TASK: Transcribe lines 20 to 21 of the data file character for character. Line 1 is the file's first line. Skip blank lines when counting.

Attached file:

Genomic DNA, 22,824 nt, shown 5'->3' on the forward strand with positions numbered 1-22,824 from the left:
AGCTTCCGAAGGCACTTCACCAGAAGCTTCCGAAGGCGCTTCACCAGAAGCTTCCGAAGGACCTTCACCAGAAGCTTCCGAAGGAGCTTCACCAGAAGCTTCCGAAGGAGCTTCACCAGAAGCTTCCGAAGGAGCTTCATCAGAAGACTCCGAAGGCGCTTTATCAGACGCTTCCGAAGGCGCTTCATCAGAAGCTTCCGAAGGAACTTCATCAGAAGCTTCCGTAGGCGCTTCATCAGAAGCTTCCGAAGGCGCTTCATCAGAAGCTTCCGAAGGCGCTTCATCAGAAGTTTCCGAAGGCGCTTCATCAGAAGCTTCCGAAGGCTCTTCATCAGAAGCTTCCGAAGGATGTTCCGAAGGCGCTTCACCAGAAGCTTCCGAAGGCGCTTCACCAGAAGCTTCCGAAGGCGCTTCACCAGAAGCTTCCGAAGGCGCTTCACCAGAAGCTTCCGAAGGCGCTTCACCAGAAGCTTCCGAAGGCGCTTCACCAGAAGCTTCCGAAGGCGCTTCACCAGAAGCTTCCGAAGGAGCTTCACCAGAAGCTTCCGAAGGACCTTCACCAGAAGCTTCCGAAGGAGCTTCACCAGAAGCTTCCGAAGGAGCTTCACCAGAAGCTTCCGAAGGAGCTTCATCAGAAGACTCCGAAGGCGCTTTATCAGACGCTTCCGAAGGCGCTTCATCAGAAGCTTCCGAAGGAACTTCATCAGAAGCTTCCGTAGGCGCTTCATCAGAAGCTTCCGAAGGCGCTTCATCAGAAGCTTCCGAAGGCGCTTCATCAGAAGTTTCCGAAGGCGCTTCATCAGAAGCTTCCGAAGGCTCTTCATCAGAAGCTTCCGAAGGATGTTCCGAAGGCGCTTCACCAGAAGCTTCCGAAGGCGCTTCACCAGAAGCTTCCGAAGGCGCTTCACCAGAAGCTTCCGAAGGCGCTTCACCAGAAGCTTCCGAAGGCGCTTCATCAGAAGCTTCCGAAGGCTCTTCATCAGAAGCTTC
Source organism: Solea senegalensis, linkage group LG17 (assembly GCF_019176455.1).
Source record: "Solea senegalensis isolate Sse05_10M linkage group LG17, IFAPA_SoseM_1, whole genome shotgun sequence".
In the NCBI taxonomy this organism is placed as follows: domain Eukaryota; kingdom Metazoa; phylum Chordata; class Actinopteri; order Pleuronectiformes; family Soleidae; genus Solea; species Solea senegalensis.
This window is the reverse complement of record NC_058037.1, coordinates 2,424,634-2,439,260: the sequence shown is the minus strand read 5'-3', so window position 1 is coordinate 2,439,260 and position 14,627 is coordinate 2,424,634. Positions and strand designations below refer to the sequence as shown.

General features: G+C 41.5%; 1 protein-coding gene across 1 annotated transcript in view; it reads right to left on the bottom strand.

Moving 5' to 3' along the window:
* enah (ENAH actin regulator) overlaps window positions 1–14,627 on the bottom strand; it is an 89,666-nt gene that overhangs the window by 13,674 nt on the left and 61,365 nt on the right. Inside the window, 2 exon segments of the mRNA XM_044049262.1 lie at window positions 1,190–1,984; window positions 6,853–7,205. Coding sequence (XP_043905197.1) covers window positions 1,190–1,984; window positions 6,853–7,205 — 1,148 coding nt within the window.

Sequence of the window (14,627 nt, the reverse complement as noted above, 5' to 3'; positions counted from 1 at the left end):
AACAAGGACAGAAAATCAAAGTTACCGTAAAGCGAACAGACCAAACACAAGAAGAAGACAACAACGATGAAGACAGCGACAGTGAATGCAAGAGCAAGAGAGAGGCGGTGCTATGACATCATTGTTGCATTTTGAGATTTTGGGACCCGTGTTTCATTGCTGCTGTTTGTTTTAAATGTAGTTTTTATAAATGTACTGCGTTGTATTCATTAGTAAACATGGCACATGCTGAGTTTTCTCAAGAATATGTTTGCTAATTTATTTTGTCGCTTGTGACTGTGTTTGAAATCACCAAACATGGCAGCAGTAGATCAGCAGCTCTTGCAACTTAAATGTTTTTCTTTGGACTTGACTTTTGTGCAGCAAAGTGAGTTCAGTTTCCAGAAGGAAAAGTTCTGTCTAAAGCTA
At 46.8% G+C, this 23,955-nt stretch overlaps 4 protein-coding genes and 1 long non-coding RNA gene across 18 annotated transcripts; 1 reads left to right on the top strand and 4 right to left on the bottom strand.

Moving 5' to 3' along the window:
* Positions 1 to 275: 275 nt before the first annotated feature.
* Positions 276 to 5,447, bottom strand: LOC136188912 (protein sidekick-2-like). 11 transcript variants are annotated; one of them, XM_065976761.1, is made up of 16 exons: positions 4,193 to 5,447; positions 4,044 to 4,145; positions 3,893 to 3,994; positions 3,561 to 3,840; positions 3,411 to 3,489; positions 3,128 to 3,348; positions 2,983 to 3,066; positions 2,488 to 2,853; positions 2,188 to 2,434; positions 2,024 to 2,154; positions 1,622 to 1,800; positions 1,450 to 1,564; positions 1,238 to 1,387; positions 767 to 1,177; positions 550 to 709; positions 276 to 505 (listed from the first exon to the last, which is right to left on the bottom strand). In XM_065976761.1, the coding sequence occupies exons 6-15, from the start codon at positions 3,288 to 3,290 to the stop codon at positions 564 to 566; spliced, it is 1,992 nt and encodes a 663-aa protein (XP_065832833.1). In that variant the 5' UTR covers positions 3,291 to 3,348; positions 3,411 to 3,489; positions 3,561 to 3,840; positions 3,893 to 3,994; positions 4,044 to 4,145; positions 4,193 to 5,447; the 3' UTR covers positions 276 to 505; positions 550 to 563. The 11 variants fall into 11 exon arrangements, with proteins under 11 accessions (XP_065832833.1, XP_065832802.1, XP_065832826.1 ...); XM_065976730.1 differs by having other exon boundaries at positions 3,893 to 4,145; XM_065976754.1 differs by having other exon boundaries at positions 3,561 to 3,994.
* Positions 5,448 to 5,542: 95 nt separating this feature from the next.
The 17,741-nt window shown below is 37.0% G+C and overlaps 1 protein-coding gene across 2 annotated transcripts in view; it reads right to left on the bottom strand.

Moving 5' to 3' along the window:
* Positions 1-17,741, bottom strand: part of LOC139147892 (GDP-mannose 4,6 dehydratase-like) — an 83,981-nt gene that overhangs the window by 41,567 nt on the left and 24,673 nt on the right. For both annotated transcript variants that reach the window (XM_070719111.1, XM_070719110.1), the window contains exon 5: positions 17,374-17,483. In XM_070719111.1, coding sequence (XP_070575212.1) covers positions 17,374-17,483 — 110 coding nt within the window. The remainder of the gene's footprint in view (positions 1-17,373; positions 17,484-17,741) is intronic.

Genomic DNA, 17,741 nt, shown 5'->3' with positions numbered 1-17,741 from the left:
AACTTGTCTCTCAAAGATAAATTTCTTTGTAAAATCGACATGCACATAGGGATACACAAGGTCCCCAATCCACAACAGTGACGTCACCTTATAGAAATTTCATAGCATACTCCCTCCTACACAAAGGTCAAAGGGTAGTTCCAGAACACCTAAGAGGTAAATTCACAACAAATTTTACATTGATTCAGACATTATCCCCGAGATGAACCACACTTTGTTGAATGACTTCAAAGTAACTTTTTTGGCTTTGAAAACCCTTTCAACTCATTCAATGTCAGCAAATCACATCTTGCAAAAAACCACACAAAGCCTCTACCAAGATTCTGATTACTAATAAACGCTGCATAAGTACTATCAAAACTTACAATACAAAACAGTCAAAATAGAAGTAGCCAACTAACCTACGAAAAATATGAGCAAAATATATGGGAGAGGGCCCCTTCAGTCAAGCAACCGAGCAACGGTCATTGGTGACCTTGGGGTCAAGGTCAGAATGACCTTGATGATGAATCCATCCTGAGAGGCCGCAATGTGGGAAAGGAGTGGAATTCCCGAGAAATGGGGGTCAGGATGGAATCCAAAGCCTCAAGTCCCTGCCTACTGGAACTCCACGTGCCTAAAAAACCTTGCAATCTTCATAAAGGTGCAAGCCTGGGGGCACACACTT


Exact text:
Genomic DNA, 17,741 nt, shown 5'->3' with positions numbered 1-17,741 from the left:
AACTTGTCTCTCAAAGATAAATTTCTTTGTAAAATCGACATGCACATAGGGATACACAAGGTCCCCAATCCACAACAGTGACGTCACCTTATAGAAATTTCATAGCATACTCCCTCCTACACAAAGGTCAAAGGGTAGTTCCAGAACACCTAAGAGGTAAATTCACAACAAATTTTACATTGATTCAGACATTATCCCCGAGATGAACCACACTTTGTTGAATGACTTCAAAGTAACTTTTTTGGCTTTGAAAACCCTTTCAACTCATTCAATGTCAGCAAATCACATCTTGCAAAAAACCACACAAAGCCTCTACCAAGATTCTGATTACTAATAAACGCTGCATAAGTACTATCAAAACTTACAATACAAAACAGTCAAAATAGAAGTAGCCAACTAACCTACGAAAAATATGAGCAAAATATATGGGAGAGGGCCCCTTCAGTCAAGCAACCGAGCAACGGTCATTGGTGACCTTGGGGTCAAGGTCAGAATGACCTTGATGATGAATCCATCCTGAGAGGCCGCAATGTGGGAAAGGAGTGGAATTCCCGAGAAATGGGGGTCAGGATGGAATCCAAAGCCTCAAGTCCCTGCCTACTGGAACTCCACGTGCCTAAAAAACCTTGCAATCTTCATAAAGGTGCAAGCCTGGGGGCACACACTT